Archives For December 2013

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For lazy procrastinators like me, there is online shopping and same day delivery.  Sometimes I wish I could get help picking things – and that’s exactly why I’m excited about Vue – an app that is coming soon to address the shoppers dilemma and bridge this gap! 

I’m a last minute shopper.  Well, I do everything at the last minute – more or less.  My to-do list is forever overflowing and there is a constant need to prioritize the top most bleeding needs.  I’m sure many moms with a full time job can relate to this. This year, I’ve exceeded my own expectations (of procrastination, just to be clear of what we are talking about here)!  Not only have I not shopped at all yet, I have not even made a list yet (gasp!).  The rest of the days leading up to Christmas look daunting to me.

About a couple of years ago, I signed up for Amazon Prime.  And I haven’t looked back.  I have been an online shopper much prior to that, but becoming a Prime member took it to another level.  I have not yet shopped for groceries online (I know I’m not an early adopter there), but only because it is difficult to find some of the Indian groceries for reasonable prices online that I could try out.  But, I’d do anything to avoid having to go to the store.  Occasionally I miss being able to feel fabric and look at variety – but, I have such little time that I’d rather do something else with my time than be in a store.

Online shopping is great, but then I struggle with choices.  I keep looking at images from various angles and wondering if a piece of clothing is going to look good.  3D models and high quality images have certainly made the experience quite good, but I still miss being able to ask a human what they think about a product.  I visited H&M the day before thanksgiving (the new start of Black Friday) and as I rushed to pick up some pants in the 10 minutes I had, I got tips from a fellow shopper on some amazing deals on cool sweaters. As I picked it up and thought about it, she also helped me decide what colors looked best!  So, that’s the real insight I miss out on by shopping online!

But, the app world has seen some efforts to the rescue on this front in recent times – apps like Polar allow users to solicit opinions from other users. It has been moderately useful, although I think something with a more dedicated approach to helping people shop would serve better.  On that note, some friends have been working towards an Android app called Vue – that is designed to solve the shopper’s dilemma in exactly this dimension.  I’ve been previewing it and I’m very excited about it!  When I combine online shopping with a way to share opinions, I’d be set for a while!  Until I desperately want perfection in that augmented reality means of virtually trying things on…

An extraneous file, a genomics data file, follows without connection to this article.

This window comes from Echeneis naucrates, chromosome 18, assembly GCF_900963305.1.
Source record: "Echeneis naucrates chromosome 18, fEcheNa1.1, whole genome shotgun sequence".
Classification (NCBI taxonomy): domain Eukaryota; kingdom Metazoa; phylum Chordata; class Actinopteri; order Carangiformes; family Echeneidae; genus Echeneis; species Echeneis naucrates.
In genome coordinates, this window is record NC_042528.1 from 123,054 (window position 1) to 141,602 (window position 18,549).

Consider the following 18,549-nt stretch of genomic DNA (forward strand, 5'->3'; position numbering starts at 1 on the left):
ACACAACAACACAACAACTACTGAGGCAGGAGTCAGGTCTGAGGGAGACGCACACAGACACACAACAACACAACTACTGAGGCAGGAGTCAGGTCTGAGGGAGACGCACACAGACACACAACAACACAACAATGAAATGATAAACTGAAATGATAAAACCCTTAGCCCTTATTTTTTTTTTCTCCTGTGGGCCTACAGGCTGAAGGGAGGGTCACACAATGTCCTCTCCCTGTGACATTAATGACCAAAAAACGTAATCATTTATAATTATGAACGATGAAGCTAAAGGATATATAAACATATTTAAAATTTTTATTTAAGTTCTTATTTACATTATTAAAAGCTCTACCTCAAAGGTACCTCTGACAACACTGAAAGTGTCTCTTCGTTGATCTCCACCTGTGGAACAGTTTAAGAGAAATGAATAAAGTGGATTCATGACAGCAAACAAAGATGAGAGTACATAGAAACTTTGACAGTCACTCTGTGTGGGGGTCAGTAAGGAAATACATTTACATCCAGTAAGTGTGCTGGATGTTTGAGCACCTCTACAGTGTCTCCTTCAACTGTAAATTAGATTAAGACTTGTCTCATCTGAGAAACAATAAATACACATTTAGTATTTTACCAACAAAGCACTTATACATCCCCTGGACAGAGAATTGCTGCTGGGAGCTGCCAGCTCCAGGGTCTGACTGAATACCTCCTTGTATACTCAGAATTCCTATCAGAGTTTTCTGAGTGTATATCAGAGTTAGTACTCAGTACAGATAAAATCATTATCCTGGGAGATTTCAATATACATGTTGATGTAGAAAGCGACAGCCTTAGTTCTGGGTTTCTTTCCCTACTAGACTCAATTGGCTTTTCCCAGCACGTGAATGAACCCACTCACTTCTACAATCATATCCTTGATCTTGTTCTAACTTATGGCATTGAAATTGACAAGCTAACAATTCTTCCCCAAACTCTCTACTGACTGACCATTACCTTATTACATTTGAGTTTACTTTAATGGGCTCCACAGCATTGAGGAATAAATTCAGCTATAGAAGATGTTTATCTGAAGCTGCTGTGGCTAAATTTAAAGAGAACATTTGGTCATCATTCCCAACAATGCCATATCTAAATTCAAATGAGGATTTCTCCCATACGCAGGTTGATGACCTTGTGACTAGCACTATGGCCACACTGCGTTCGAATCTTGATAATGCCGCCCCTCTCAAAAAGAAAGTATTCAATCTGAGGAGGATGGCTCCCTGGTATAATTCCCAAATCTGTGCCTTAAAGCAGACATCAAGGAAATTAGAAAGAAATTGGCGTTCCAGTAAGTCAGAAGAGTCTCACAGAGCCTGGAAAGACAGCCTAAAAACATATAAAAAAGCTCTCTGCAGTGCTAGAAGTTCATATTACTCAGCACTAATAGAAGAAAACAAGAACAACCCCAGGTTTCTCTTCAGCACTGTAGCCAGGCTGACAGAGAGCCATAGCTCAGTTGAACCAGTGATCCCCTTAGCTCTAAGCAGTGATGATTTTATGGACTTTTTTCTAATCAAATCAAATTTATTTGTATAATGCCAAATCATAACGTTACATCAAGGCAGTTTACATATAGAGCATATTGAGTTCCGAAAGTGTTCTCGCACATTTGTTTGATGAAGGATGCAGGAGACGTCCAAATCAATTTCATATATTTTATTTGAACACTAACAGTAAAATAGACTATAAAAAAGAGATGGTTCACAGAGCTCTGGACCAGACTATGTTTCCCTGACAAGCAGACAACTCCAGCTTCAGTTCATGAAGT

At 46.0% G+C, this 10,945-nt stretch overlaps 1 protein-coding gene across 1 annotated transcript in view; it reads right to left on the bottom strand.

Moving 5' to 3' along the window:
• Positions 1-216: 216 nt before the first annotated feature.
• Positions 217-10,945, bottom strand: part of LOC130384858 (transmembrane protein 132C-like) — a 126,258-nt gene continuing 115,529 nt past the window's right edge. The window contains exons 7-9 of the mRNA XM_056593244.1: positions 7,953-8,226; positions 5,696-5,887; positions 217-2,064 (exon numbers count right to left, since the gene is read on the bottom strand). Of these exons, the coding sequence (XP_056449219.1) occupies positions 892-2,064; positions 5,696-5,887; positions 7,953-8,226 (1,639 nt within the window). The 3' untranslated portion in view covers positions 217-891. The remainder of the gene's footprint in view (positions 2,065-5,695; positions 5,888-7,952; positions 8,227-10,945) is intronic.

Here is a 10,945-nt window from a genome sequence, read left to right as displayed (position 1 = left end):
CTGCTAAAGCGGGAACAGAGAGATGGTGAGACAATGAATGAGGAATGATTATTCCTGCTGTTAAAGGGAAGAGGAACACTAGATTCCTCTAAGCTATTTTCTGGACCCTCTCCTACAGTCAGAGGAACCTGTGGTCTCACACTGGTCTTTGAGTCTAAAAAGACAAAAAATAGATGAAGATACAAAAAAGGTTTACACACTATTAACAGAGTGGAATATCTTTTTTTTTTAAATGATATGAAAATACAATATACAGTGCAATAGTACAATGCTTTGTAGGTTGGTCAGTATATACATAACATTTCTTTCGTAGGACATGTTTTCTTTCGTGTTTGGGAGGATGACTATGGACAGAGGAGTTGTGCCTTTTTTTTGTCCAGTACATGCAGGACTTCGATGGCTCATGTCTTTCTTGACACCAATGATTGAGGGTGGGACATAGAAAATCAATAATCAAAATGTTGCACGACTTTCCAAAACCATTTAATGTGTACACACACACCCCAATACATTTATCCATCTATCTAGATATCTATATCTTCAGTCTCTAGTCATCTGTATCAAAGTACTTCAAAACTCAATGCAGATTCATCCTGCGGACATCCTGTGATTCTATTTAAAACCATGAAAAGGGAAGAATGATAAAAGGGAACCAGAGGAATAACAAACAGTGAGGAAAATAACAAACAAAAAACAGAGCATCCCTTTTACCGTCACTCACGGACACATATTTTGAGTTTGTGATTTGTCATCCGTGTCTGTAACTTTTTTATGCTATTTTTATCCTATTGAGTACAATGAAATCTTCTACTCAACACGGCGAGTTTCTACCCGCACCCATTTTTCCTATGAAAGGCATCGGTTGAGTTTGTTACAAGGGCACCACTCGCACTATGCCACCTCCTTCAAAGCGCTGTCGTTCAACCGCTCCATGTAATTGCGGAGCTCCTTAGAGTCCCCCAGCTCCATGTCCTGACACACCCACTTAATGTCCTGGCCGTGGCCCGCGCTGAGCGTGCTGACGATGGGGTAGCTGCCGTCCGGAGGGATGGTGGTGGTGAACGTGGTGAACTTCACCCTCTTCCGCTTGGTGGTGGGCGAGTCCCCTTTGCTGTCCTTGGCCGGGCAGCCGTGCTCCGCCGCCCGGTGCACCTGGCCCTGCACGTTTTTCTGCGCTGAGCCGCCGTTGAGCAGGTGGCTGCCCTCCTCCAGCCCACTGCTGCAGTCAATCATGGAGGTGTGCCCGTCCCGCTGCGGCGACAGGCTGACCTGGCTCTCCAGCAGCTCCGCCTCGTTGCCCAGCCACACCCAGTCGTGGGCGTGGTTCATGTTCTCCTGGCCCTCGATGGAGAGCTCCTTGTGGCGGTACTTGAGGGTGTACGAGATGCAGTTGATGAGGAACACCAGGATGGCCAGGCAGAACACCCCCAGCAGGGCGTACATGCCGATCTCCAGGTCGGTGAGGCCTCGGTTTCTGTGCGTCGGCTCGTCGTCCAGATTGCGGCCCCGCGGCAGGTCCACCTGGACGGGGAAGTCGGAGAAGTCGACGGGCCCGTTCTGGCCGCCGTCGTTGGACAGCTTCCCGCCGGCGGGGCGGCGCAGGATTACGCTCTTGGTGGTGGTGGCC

Now, off to my to-do list so I don’t make Santa look bad to my kids!

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The Internet has made the world a global village. One where it matters no more where you live to be connected with people.  It takes less time to share your thoughts with people that are with you digitally than those that you may run into physically. Location based personalization aside, everyone around the world can read the same news, get the same results when they search on a topic, see the same updates on Facebook and so on.  What exactly is this doing to our diversity?

Eli Parser discusses Filter Bubbles in his TED Talk and discusses how the Internet may be killing our diversity in opinions. The more a page gets viewed, the higher its rank gets; the higher its rank, the earlier it appears in search results; the earlier it appears, the more it gets viewed – this certainly can be a diversity killer.  This is more of an issue with social opinions and content – nobody wants to be that guy (gal) that stands out with a controversial opinion.  I do wonder about just how much Quora’s algorithms are able to extract and get visibility to the under-viewed and yet good content.  The reality is that the more upvotes an answer gets, it is likely to continue getting more upvotes in future.  Facebook and G+ are no exceptions. Our friends’ likes on a picture make us want to stop and look at it – and more often than not, we may end up liking it too.

Let’s look at the physical world here.  This phenomenon was certainly always present, but it was localized.  The Internet has taken a local phenomenon and made it global.  Is this a problem?  In more dimensions that we can imagine, this is generally a good thing.  It has reconnected us with lost friends and has made the world a smaller place.  But the culprit here seems to be the increasing consumption of content online.  We used to have several sources of content in the past – newspapers, magazines, television, etc. Increasingly, it is all converging to be online.  Our ranking algorithm was previously via word-of-mouth recommendations.  A friend asked us to check something out – in the process, we found something else and asked someone to check that out.  There was scope for interesting discovery.  We talked about opinions in smaller circles – there was room for potentially having varied opinions and not being the loner.

Now we are online and our opinions are too. When we say something, it is visible to a large audience, all at once (unless you have extraordinary patience to compartmentalize your audience).

Are we slowly killing the power of having different points of view?  If we are, that would also kill creativity and it will become a threat to innovation. Before that happens, our algorithms need to start having a measure of interesting and good that is independent of likes/views/votes so that we can take the road less traveled sometimes.